Income tax: where an amount included in a beneficiary's assessable income under subsection 99B(1) of the Income Tax Assessment Act 1936 (ITAA 1936) had its origins in a capital gain from non-taxable Australian property of a foreign trust, can the beneficiary offset capital losses or a carry-forward net capital loss ('capital loss offset') or access the CGT discount in relation to the amount?
Please note that the PDF version is the authorised version of this ruling.There is a Compendium for this document: TD 2017/24EC .
This publication provides you with the following level of protection:
This publication (excluding appendixes) is a public ruling for the purposes of the Taxation Administration Act 1953.
A public ruling is an expression of the Commissioner's opinion about the way in which a relevant provision applies, or would apply, to entities generally or to a class of entities in relation to a particular scheme or a class of schemes.
If you rely on this ruling, the Commissioner must apply the law to you in the way set out in the ruling (unless the Commissioner is satisfied that the ruling is incorrect and disadvantages you, in which case the law may be applied to you in a way that is more favourable for you - provided the Commissioner is not prevented from doing so by a time limit imposed by the law). You will be protected from having to pay any underpaid tax, penalty or interest in respect of the matters covered by this ruling if it turns out that it does not correctly state how the relevant provision applies to you.
1. No. The amount included in the beneficiary's assessable income under subsection 99B(1) is not treated as a capital gain for capital loss offset or CGT discount purposes.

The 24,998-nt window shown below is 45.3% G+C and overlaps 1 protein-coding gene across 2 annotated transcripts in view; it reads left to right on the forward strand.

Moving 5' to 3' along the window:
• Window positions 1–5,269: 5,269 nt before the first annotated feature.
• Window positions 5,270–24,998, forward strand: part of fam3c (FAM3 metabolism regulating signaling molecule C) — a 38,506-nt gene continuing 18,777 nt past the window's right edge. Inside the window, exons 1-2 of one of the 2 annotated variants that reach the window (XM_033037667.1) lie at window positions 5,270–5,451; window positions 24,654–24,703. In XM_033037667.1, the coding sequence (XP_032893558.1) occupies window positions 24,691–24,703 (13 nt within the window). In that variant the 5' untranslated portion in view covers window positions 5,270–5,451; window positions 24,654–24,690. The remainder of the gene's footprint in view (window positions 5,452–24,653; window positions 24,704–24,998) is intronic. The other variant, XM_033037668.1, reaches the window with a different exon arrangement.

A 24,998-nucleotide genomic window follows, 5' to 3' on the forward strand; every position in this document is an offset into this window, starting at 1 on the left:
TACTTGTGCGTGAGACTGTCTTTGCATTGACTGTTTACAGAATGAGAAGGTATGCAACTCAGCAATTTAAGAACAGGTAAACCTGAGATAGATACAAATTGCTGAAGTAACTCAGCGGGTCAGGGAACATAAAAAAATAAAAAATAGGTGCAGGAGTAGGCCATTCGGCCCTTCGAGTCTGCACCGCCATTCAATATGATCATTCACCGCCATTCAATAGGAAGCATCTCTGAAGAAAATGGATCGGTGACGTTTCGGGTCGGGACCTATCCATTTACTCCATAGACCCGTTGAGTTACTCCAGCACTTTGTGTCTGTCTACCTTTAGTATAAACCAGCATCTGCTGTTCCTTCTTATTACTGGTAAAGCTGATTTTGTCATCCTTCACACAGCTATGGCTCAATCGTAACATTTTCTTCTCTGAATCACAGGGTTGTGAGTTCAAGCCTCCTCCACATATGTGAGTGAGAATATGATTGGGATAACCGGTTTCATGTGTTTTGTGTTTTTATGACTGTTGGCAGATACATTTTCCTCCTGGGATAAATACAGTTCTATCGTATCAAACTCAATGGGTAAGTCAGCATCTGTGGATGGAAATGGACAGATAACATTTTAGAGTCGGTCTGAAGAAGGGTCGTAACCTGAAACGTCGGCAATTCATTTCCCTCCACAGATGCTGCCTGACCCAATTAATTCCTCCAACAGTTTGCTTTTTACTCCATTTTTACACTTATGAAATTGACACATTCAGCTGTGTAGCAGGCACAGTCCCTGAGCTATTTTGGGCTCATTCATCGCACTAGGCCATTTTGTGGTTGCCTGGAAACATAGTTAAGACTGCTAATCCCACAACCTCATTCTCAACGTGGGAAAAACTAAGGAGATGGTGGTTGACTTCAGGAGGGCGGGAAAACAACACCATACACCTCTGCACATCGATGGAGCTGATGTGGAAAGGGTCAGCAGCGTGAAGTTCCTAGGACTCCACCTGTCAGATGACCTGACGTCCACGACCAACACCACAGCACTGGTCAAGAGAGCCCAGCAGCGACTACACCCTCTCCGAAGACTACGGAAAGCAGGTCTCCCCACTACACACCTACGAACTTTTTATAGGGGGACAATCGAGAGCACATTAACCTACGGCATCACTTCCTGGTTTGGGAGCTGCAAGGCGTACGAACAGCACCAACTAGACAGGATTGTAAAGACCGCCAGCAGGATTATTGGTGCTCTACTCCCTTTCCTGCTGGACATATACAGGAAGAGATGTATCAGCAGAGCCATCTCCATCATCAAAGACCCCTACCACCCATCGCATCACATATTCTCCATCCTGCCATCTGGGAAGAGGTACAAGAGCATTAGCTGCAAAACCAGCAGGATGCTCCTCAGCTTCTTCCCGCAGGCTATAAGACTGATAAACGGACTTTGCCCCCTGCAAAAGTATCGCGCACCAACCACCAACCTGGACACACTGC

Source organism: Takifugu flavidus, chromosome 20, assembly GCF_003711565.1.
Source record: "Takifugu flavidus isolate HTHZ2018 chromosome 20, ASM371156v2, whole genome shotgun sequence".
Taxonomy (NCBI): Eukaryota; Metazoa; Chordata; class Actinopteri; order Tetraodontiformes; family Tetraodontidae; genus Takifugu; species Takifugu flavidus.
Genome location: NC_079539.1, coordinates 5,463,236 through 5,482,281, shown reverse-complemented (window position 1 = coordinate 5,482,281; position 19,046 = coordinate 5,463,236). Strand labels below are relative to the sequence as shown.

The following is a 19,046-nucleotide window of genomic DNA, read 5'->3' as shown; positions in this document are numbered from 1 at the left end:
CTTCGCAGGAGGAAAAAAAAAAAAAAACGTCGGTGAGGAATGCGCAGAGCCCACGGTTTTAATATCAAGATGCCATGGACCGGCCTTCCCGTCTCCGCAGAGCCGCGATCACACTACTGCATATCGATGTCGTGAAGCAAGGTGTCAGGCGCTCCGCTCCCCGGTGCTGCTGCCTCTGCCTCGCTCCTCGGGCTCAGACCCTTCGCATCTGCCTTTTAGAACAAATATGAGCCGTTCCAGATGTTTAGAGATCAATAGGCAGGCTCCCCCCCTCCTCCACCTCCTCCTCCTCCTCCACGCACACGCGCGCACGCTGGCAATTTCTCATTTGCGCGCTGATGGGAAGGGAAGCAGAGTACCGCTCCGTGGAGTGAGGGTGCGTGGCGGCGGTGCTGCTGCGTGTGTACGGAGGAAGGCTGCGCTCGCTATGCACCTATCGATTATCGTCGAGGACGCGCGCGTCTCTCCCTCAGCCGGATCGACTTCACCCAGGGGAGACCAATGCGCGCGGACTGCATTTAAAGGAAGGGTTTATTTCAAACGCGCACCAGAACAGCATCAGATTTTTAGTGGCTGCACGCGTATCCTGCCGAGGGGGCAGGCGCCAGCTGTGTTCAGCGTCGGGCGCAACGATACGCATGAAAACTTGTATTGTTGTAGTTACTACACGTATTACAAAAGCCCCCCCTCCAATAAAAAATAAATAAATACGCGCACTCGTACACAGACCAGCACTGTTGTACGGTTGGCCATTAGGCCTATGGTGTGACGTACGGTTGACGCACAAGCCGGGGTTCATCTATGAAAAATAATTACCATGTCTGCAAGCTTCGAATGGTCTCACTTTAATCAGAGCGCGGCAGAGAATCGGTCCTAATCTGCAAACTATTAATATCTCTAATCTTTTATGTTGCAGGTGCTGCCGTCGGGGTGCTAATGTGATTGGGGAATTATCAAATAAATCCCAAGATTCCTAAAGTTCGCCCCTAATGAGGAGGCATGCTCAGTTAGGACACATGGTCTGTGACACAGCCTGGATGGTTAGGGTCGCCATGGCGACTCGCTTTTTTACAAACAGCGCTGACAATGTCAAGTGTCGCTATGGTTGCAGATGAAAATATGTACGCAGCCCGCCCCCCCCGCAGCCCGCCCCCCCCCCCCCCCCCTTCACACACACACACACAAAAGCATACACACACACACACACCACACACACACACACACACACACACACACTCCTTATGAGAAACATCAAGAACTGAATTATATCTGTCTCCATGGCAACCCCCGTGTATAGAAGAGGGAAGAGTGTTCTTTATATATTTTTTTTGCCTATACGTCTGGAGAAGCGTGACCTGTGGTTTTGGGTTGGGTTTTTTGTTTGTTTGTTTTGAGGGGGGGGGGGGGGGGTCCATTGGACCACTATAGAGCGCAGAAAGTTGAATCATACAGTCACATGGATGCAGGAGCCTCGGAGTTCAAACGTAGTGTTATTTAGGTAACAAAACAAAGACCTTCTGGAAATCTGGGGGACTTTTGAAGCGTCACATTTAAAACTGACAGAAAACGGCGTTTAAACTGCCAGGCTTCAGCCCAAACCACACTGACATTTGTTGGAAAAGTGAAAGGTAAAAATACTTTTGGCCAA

2. The trustee of a foreign trust for CGT purposes sells shares in an Australian public company that it had owned for five years. The shares are not taxable Australian property.
3. The trustee makes $50,000 capital gains from the share sale but these are not relevant in calculating the trust's net income.
4. The trustee distributes an amount attributable to the capital gains to Erin, a resident of Australia. Erin has a $40,000 net capital loss that she has carried forward.
5. Erin must include the entire $50,000 in her assessable income under section 99B. She cannot reduce the amount by her net capital loss or by the CGT discount.
Date of effect
6. This Determination applies to years of income commencing both before and after 13 December 2017. However, this Determination will not apply to taxpayers to the extent that it conflicts with the terms of a settlement of a dispute agreed to before the date of issue of this Determination (see paragraphs 75 and 76 of Taxation Ruling TR 2006/10). However see paragraph 29 of this Determination which sets out the Commissioner's compliance approach.
Commissioner of Taxation
13 December 2017
Appendix 1 - Explanation
|This Appendix is provided as information to help you understand how the Commissioner's view has been reached. It does not form part of the binding public ruling.|
Treatment of trust capital gains
7. The trustee of a foreign trust for CGT purposes does not include in the net income of the trust a capital gain from a CGT event happening to a CGT asset which is not taxable Australian property. Further, the amount is not treated as a capital gain of the trust's beneficiaries and no additional amounts are included in the assessable income of the trustee under Subdivision 115-C of the ITAA 1997.
8. Depending on the terms of the particular trust deed (and the trustee's actions pursuant to it), the amount attributable to the gain may be treated as income or corpus of the trust for trust law purposes.
9. An amount attributable to the capital gain may nonetheless be assessable to the beneficiary under subsection 99B(1).
10. Subject to subsection 99B(2), subsection 99B(1) requires a beneficiary to include in their assessable income an amount of trust property that is paid to, or applied for their benefit, provided the beneficiary was resident at any time during the income year in which the payment or application was made.
11. The amount made assessable by subsection 99B(1) does not have the character of a capital gain for Australian tax purposes, nor is there any linkage between subsection 99B(1) and Subdivision 115-C of the ITAA 1997.
12. Subsection 99B(2) excludes certain amounts from the scope of subsection 99B(1). Most relevantly:
- paragraph 99B(2)(a) excludes an amount representing corpus of the trust estate, except to the extent to which it is attributable to amounts derived by the trust estate that, if they had been derived by 'a taxpayer being a resident', would have been included in the assessable income of that taxpayer for a year of income, and